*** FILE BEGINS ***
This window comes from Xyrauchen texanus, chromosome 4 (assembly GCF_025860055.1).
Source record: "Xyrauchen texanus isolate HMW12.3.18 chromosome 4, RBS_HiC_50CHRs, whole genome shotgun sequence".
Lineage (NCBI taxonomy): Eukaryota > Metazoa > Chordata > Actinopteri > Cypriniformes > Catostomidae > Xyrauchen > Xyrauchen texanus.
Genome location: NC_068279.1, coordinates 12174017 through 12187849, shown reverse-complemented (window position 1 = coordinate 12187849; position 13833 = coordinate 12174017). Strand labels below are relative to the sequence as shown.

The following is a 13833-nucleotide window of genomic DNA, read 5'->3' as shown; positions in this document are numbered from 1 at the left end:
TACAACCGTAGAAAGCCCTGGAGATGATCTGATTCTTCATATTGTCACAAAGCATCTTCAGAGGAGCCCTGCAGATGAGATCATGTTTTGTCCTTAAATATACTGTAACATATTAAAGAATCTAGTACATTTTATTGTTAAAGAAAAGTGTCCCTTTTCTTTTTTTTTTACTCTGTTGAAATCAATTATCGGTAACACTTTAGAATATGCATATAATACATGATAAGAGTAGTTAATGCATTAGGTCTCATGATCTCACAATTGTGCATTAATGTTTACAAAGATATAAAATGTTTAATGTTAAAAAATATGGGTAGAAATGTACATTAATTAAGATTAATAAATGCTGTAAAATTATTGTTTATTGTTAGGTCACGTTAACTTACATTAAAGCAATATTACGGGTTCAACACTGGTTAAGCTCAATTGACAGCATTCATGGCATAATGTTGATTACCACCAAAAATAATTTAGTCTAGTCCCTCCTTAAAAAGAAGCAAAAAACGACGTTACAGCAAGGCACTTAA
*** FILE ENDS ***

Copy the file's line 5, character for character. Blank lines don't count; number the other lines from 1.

The following is a 13833-nucleotide window of genomic DNA, read 5'->3' as shown; positions in this document are numbered from 1 at the left end: